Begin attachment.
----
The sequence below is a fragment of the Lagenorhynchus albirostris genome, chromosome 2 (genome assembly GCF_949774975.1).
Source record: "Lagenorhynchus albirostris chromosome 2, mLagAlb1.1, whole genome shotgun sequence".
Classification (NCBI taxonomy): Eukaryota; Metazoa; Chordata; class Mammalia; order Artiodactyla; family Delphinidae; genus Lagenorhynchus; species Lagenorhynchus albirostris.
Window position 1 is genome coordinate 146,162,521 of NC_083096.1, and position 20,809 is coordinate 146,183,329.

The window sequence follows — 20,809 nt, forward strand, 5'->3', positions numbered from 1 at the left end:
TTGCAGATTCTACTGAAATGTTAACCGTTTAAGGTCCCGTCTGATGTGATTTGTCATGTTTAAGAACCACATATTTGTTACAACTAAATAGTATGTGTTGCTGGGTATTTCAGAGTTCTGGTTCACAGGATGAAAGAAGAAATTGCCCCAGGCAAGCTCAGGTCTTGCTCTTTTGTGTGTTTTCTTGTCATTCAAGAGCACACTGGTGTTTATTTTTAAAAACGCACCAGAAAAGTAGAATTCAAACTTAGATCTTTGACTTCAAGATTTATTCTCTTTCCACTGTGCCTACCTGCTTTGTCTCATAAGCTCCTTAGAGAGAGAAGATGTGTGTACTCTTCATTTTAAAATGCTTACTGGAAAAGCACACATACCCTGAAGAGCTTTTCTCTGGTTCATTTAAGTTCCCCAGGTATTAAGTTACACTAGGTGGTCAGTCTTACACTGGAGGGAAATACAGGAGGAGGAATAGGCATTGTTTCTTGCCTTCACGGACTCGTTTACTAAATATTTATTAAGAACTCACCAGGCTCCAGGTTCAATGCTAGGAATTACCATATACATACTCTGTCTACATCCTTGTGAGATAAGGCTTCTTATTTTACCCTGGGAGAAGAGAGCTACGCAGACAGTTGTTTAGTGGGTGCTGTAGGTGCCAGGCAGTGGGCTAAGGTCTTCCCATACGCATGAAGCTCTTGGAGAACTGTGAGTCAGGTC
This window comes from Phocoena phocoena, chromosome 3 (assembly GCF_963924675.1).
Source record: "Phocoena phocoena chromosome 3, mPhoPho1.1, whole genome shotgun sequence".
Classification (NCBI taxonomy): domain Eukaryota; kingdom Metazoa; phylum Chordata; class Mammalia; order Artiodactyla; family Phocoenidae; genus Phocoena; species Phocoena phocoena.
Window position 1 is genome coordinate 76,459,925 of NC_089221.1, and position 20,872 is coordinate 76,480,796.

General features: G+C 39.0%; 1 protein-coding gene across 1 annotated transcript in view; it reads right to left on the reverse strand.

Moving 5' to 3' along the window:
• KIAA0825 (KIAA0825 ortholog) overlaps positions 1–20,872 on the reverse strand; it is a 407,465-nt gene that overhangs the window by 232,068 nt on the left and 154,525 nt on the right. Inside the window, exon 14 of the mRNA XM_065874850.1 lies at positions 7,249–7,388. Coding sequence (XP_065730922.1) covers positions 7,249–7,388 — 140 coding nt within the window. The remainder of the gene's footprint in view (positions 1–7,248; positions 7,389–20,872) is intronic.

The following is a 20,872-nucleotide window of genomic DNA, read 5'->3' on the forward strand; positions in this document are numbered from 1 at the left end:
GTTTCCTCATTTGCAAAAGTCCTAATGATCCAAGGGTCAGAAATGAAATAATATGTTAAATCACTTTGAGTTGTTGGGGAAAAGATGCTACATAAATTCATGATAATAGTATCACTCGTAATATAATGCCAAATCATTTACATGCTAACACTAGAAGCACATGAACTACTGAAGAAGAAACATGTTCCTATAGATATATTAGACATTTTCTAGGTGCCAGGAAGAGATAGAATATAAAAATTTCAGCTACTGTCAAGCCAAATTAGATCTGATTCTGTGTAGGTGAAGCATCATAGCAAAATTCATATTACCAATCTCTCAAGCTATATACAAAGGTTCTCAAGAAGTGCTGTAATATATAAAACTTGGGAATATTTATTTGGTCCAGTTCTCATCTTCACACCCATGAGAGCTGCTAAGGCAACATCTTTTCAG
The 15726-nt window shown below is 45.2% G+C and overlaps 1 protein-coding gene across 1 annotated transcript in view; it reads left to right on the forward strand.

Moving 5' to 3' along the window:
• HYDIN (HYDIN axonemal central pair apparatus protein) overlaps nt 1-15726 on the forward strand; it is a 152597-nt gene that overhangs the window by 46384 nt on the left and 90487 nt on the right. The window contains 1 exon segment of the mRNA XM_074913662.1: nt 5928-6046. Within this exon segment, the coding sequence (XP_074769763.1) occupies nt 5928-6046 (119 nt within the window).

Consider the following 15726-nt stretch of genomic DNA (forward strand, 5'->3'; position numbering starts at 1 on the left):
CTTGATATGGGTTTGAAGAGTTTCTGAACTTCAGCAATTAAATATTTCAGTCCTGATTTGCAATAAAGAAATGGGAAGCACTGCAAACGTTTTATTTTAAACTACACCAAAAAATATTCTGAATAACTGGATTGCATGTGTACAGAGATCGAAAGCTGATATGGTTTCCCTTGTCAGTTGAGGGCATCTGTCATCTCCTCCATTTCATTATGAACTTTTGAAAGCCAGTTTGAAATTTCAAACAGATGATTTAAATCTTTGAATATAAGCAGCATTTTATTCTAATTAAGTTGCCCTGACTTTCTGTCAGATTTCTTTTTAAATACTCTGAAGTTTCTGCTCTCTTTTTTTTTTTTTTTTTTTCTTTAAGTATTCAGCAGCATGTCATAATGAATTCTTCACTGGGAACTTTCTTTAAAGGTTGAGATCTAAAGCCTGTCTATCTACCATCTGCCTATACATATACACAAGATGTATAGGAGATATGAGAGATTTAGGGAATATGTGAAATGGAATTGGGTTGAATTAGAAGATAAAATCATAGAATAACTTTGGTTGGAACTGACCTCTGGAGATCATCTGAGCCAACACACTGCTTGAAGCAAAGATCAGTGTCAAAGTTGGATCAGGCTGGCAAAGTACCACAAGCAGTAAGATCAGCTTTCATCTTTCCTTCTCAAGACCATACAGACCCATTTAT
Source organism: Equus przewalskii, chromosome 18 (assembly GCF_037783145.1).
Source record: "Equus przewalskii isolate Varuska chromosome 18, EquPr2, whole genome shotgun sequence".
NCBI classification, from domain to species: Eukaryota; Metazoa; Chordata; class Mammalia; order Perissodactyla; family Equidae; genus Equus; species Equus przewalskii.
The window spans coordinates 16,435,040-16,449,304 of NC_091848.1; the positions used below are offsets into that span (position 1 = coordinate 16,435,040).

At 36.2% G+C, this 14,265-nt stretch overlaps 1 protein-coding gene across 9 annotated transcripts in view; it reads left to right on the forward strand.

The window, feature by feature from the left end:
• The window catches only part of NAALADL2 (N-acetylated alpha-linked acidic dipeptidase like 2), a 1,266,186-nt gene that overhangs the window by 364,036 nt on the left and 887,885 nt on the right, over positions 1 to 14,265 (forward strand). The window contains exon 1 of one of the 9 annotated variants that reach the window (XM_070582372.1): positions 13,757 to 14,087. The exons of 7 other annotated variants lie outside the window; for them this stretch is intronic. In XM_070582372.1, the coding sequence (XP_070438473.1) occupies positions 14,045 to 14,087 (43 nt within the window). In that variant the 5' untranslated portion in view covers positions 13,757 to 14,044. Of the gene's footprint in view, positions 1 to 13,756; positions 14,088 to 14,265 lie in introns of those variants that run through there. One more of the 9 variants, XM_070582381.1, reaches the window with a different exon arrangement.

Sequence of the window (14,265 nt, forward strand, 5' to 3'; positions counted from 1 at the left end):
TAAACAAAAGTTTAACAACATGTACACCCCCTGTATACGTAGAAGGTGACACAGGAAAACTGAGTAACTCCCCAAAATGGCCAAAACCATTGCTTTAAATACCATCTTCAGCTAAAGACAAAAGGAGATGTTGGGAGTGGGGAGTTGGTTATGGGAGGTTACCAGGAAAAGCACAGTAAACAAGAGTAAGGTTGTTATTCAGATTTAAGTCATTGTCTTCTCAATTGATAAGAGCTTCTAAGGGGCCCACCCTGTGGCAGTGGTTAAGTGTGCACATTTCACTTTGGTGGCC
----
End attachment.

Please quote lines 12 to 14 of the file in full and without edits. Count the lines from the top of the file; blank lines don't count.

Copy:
Moving 5' to 3' along the window:
• KIAA0825 (KIAA0825 ortholog) overlaps positions 1–20,872 on the reverse strand; it is a 407,465-nt gene that overhangs the window by 232,068 nt on the left and 154,525 nt on the right. Inside the window, exon 14 of the mRNA XM_065874850.1 lies at positions 7,249–7,388. Coding sequence (XP_065730922.1) covers positions 7,249–7,388 — 140 coding nt within the window. The remainder of the gene's footprint in view (positions 1–7,248; positions 7,389–20,872) is intronic.

The following is a 20,872-nucleotide window of genomic DNA, read 5'->3' on the forward strand; positions in this document are numbered from 1 at the left end: